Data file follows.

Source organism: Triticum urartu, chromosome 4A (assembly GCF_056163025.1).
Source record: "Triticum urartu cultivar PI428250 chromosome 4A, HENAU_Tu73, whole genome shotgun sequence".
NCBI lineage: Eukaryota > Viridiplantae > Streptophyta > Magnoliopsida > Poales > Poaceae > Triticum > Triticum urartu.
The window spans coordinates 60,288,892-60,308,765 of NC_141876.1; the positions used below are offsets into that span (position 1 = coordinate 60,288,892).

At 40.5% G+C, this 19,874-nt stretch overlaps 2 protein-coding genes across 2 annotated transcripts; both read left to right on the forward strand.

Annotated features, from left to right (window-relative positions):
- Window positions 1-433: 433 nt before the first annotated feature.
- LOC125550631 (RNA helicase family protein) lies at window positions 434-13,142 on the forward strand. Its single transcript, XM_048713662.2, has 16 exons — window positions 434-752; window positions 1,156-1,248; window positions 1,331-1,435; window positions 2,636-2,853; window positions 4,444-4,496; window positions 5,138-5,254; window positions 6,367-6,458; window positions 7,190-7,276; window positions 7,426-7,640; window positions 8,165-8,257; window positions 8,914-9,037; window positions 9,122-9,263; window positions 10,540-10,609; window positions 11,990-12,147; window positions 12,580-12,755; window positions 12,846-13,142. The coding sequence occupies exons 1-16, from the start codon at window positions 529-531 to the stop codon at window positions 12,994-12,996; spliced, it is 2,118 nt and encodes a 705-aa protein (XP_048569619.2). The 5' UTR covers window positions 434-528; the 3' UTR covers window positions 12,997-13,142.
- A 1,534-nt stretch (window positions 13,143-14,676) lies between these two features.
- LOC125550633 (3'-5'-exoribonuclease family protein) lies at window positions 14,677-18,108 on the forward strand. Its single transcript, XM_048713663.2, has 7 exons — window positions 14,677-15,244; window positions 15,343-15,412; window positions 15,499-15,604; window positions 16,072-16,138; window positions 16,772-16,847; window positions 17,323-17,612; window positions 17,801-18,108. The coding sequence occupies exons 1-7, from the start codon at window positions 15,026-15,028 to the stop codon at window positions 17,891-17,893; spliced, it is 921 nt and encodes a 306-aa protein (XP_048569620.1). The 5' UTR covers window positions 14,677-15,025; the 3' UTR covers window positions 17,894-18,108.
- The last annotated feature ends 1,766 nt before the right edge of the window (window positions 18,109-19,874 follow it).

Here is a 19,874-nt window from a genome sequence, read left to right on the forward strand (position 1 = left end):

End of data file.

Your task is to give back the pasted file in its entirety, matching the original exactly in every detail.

Source organism: Triticum urartu, chromosome 4A (assembly GCF_056163025.1).
Source record: "Triticum urartu cultivar PI428250 chromosome 4A, HENAU_Tu73, whole genome shotgun sequence".
NCBI lineage: Eukaryota > Viridiplantae > Streptophyta > Magnoliopsida > Poales > Poaceae > Triticum > Triticum urartu.
The window spans coordinates 60,288,892-60,308,765 of NC_141876.1; the positions used below are offsets into that span (position 1 = coordinate 60,288,892).

At 40.5% G+C, this 19,874-nt stretch overlaps 2 protein-coding genes across 2 annotated transcripts; both read left to right on the forward strand.

Annotated features, from left to right (window-relative positions):
- Window positions 1-433: 433 nt before the first annotated feature.
- LOC125550631 (RNA helicase family protein) lies at window positions 434-13,142 on the forward strand. Its single transcript, XM_048713662.2, has 16 exons — window positions 434-752; window positions 1,156-1,248; window positions 1,331-1,435; window positions 2,636-2,853; window positions 4,444-4,496; window positions 5,138-5,254; window positions 6,367-6,458; window positions 7,190-7,276; window positions 7,426-7,640; window positions 8,165-8,257; window positions 8,914-9,037; window positions 9,122-9,263; window positions 10,540-10,609; window positions 11,990-12,147; window positions 12,580-12,755; window positions 12,846-13,142. The coding sequence occupies exons 1-16, from the start codon at window positions 529-531 to the stop codon at window positions 12,994-12,996; spliced, it is 2,118 nt and encodes a 705-aa protein (XP_048569619.2). The 5' UTR covers window positions 434-528; the 3' UTR covers window positions 12,997-13,142.
- A 1,534-nt stretch (window positions 13,143-14,676) lies between these two features.
- LOC125550633 (3'-5'-exoribonuclease family protein) lies at window positions 14,677-18,108 on the forward strand. Its single transcript, XM_048713663.2, has 7 exons — window positions 14,677-15,244; window positions 15,343-15,412; window positions 15,499-15,604; window positions 16,072-16,138; window positions 16,772-16,847; window positions 17,323-17,612; window positions 17,801-18,108. The coding sequence occupies exons 1-7, from the start codon at window positions 15,026-15,028 to the stop codon at window positions 17,891-17,893; spliced, it is 921 nt and encodes a 306-aa protein (XP_048569620.1). The 5' UTR covers window positions 14,677-15,025; the 3' UTR covers window positions 17,894-18,108.
- The last annotated feature ends 1,766 nt before the right edge of the window (window positions 18,109-19,874 follow it).

Here is a 19,874-nt window from a genome sequence, read left to right on the forward strand (position 1 = left end):